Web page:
What soil pH is best for Plumeria
Plumeria will survive in a wide range of soil pH, but that doesn't mean they will thrive. Growing plumeria for over 40 years and experimenting with pH levels, we have found for us the best pH for plumeria is between 6.5 - 7.0. The chart below will show you why.
(a measure of the acidity or alkalinity of the soil) Soil pH is one of the most important soil properties that affects the availability of nutrients.
- Macronutrients tend to be less available in soils with low pH.
- Micronutrients tend to be less available in soils with high pH.
Lime - can be added to the soil to make it less sour (acid) and also supplies calcium and magnesium for plants to use. Lime also raises the pH to the desired range of 6.0 to 7.5. So add then check after watering and allowing lime to soak in.
In this pH range, nutrients are more readily available to plants, and microbial populations in the soil increase. Microbes convert nitrogen and sulfur to forms that plants can use. Lime also enhances the physical properties of the soil that promote water and air movement.
- It is a good idea to have your soil tested. If you do, you will get a report that explains how much lime and fertilizer your crop needs.
Because of the specific requirements for proper mineral uptake it is important to test the pH of three things: your water, your fertilizer solution and your growing medium. Litmus paper, and pH drops are reliable enough for generalizations and maintaining a healthy system. However, if a problem is noticed, then a more accurate method should be employed. A high quality pH meter can be used to test water, fertilizer solution, as well as growth medium. The most popular tool used to test pH is BlueLab pH Pen because of its versatility and ease of use. We also suggest the Myron L Ultrapen PT2 for the most accurate reading. Unlike its competitors it reads the pH to the hundredths place, which can be very important when you consider that pH is a logarithmic scale. For a more in depth look at your solution’s total dissolved solids, we suggest the BlueLab Combo Meter. This meter measures pH, EC, has a replaceable probe and a 5 year warranty.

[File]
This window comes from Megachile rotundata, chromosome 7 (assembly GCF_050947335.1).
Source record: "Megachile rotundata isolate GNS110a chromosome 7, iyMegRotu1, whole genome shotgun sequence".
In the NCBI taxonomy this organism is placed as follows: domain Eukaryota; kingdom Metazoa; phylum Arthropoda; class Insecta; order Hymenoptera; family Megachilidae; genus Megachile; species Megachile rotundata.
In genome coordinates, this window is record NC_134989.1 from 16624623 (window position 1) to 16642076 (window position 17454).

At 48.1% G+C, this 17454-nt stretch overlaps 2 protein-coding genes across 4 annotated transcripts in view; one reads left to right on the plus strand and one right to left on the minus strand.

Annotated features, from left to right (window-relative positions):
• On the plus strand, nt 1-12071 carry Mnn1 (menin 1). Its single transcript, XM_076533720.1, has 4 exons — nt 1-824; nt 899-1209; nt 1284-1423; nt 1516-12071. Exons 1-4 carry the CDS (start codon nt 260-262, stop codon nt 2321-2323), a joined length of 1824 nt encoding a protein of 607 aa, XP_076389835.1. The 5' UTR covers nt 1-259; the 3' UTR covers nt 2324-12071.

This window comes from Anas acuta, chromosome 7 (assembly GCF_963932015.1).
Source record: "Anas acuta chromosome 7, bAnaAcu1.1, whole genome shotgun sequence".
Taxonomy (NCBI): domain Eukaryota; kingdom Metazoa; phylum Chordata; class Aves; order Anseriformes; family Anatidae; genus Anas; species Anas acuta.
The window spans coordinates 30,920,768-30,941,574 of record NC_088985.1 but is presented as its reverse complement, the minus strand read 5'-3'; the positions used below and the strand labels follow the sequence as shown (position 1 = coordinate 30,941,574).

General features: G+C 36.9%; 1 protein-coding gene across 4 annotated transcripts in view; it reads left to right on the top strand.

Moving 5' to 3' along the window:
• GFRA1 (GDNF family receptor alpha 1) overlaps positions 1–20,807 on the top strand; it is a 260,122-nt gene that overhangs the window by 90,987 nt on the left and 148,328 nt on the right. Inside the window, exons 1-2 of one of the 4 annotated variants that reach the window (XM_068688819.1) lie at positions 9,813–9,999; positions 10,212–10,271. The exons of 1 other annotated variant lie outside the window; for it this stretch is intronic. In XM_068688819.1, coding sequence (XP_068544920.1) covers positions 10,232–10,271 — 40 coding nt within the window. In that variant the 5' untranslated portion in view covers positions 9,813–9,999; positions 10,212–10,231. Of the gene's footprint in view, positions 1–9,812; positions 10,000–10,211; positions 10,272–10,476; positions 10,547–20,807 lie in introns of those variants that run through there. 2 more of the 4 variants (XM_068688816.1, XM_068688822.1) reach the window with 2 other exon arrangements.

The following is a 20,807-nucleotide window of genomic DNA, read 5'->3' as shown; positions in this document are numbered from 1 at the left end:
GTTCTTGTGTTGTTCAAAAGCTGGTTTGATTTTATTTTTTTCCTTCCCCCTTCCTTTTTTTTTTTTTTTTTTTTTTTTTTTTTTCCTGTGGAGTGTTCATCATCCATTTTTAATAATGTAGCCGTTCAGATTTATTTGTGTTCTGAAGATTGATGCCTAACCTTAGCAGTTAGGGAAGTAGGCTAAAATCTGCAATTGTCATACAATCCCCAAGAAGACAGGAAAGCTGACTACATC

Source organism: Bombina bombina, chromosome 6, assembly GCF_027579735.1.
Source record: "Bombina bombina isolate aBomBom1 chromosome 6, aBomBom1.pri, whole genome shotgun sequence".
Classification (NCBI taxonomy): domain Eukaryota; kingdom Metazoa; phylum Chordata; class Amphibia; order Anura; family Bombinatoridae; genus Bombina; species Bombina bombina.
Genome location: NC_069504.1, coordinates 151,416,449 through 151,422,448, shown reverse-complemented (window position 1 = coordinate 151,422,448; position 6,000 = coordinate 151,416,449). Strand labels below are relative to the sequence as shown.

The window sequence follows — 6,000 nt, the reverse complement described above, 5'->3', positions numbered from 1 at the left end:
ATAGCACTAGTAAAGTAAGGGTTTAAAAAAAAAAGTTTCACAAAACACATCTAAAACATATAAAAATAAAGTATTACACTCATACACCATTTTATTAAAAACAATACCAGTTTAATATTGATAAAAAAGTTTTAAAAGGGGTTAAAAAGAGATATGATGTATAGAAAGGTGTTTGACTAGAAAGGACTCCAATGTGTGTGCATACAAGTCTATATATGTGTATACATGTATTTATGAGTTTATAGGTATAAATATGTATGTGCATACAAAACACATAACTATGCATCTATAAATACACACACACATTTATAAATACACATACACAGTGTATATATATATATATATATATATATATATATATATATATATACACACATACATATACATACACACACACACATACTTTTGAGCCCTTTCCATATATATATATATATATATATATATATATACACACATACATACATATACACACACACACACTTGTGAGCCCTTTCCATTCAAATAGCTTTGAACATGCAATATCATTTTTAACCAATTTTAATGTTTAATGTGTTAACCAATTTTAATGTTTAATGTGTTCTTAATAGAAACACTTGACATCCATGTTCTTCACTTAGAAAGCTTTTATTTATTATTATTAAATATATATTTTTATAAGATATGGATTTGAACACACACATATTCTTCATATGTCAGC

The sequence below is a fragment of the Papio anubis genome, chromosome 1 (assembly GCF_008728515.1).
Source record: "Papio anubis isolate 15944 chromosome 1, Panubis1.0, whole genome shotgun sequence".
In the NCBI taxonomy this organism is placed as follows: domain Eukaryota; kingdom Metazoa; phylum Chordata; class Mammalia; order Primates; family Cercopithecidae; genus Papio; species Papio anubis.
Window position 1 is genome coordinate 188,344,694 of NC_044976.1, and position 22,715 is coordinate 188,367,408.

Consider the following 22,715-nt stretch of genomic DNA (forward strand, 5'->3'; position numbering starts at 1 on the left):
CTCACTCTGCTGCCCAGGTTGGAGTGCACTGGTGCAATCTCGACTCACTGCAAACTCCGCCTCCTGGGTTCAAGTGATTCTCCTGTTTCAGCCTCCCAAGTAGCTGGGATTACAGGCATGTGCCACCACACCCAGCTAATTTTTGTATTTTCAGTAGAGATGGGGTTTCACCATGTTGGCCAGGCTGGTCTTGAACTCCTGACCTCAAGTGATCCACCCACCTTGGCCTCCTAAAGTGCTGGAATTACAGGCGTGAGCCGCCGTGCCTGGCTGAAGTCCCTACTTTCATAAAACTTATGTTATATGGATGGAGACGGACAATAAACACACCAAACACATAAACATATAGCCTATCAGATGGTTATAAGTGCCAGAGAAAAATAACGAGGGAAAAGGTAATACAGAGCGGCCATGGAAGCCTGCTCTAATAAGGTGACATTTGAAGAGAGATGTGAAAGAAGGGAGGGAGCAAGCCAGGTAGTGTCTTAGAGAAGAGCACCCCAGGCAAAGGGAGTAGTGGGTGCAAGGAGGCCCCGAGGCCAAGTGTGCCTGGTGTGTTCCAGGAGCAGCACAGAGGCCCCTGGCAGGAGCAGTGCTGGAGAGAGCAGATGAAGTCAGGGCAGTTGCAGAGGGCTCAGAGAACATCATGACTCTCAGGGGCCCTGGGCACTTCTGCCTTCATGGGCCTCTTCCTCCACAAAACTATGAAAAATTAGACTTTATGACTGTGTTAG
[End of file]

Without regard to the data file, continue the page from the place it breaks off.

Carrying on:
In fertilizer solutions, using a pH up or down solution may be required in order to achieve the preferred acidity or alkalinity. PH up generally consists of Potassium Bicarbonate and/or Sodium Bicarbonate. PH down is most popularly Phosphoric Acid and/or Citric Acid. The ingredients of the pH solution used, as well as the ingredients of the nutrient solution will determine short term and long term stability of the pH of the solution. Bicarbonates can have long lasting effects on the media environment and should be used in hydroponic gardening, or very sparingly for soil. In soil, Dolomite Lime should be the go-to ingredient for long term pH stabilization. Phosphoric Acid, which is ideal for hydroponics, can keep solutions stable for much longer than a Citric Acid based pH solution, but may not be better to acidify a soil grow. One of our favorite organic pH adjusters is Vitazyme and Carl Pool's Root Activator.
Media pH also affects potential plant toxins such as sodium, aluminum, heavy metals, and fluoride. How then do we change media pH? It may sound counterintuitive, but it is usually easier to raise soil pH than to lower it.
To lower media pH:
- Use acidic granular fertilizer sources.
- Customize Controlled-release fertilizers (such as Excalibur Plumeria Fertilizer©)
- Acidify irrigation water.
- Drench with acidic solubles such as ammonium sulfate, or 21-7-7.
- Top-dress with granular or powdered sulfur.
- Drench with flowable sulfur.
To raise pH:
- Top-dress with dolomite.
- Drench with hydrated lime.
- Drench with flowable dolomite.
- Fertilize with alkaline fertilizers such as calcium/potassium nitrate.
- NOTE: calcium nitrate is not lime. It only has 1/7th the neutralizing value of dolomite.
Using these methods to monitor and alter your pH can help you to maximize the efficacy of your plants.